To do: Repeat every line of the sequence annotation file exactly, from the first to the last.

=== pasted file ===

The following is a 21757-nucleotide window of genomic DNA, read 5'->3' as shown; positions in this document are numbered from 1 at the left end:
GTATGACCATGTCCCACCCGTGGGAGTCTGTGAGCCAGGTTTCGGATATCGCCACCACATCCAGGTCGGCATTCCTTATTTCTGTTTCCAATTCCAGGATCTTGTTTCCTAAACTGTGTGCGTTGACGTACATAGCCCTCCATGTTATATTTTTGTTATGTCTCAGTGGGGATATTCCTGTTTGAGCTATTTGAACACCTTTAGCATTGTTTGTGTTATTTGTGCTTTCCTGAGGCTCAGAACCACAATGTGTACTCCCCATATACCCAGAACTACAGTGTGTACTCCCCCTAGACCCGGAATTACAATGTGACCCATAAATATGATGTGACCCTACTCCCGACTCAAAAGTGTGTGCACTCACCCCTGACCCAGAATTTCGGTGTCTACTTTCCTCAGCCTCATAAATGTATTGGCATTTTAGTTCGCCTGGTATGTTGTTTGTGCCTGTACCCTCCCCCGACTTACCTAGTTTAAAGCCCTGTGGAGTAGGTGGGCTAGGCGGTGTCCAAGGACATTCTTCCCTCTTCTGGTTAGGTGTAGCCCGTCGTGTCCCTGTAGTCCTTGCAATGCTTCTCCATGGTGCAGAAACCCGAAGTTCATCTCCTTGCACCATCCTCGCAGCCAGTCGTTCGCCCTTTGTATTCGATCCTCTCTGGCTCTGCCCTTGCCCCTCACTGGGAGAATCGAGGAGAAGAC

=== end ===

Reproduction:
The following is a 21757-nucleotide window of genomic DNA, read 5'->3' as shown; positions in this document are numbered from 1 at the left end:
GTATGACCATGTCCCACCCGTGGGAGTCTGTGAGCCAGGTTTCGGATATCGCCACCACATCCAGGTCGGCATTCCTTATTTCTGTTTCCAATTCCAGGATCTTGTTTCCTAAACTGTGTGCGTTGACGTACATAGCCCTCCATGTTATATTTTTGTTATGTCTCAGTGGGGATATTCCTGTTTGAGCTATTTGAACACCTTTAGCATTGTTTGTGTTATTTGTGCTTTCCTGAGGCTCAGAACCACAATGTGTACTCCCCATATACCCAGAACTACAGTGTGTACTCCCCCTAGACCCGGAATTACAATGTGACCCATAAATATGATGTGACCCTACTCCCGACTCAAAAGTGTGTGCACTCACCCCTGACCCAGAATTTCGGTGTCTACTTTCCTCAGCCTCATAAATGTATTGGCATTTTAGTTCGCCTGGTATGTTGTTTGTGCCTGTACCCTCCCCCGACTTACCTAGTTTAAAGCCCTGTGGAGTAGGTGGGCTAGGCGGTGTCCAAGGACATTCTTCCCTCTTCTGGTTAGGTGTAGCCCGTCGTGTCCCTGTAGTCCTTGCAATGCTTCTCCATGGTGCAGAAACCCGAAGTTCATCTCCTTGCACCATCCTCGCAGCCAGTCGTTCGCCCTTTGTATTCGATCCTCTCTGGCTCTGCCCTTGCCCCTCACTGGGAGAATCGAGGAGAAGAC